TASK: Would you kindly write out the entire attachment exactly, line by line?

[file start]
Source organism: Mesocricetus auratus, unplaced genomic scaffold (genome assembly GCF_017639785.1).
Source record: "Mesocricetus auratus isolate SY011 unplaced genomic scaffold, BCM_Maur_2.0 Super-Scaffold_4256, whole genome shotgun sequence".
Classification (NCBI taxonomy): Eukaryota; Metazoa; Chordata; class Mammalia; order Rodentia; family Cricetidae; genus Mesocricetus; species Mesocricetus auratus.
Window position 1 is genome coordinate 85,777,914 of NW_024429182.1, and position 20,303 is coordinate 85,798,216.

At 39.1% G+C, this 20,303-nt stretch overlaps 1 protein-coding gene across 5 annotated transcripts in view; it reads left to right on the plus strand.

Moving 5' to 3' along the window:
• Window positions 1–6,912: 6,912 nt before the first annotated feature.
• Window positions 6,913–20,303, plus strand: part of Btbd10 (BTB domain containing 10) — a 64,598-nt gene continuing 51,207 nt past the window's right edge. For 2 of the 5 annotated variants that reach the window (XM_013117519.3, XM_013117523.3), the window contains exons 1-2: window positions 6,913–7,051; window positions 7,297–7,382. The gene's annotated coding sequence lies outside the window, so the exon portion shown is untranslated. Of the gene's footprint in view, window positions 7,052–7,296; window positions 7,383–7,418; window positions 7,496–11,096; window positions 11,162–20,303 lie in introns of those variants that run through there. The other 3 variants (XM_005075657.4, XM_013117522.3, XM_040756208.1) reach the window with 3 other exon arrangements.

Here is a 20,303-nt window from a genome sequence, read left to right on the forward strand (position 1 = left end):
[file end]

Source organism: Mesocricetus auratus, unplaced genomic scaffold (genome assembly GCF_017639785.1).
Source record: "Mesocricetus auratus isolate SY011 unplaced genomic scaffold, BCM_Maur_2.0 Super-Scaffold_4256, whole genome shotgun sequence".
Classification (NCBI taxonomy): Eukaryota; Metazoa; Chordata; class Mammalia; order Rodentia; family Cricetidae; genus Mesocricetus; species Mesocricetus auratus.
Window position 1 is genome coordinate 85,777,914 of NW_024429182.1, and position 20,303 is coordinate 85,798,216.

At 39.1% G+C, this 20,303-nt stretch overlaps 1 protein-coding gene across 5 annotated transcripts in view; it reads left to right on the plus strand.

Moving 5' to 3' along the window:
• Window positions 1–6,912: 6,912 nt before the first annotated feature.
• Window positions 6,913–20,303, plus strand: part of Btbd10 (BTB domain containing 10) — a 64,598-nt gene continuing 51,207 nt past the window's right edge. For 2 of the 5 annotated variants that reach the window (XM_013117519.3, XM_013117523.3), the window contains exons 1-2: window positions 6,913–7,051; window positions 7,297–7,382. The gene's annotated coding sequence lies outside the window, so the exon portion shown is untranslated. Of the gene's footprint in view, window positions 7,052–7,296; window positions 7,383–7,418; window positions 7,496–11,096; window positions 11,162–20,303 lie in introns of those variants that run through there. The other 3 variants (XM_005075657.4, XM_013117522.3, XM_040756208.1) reach the window with 3 other exon arrangements.

Here is a 20,303-nt window from a genome sequence, read left to right on the forward strand (position 1 = left end):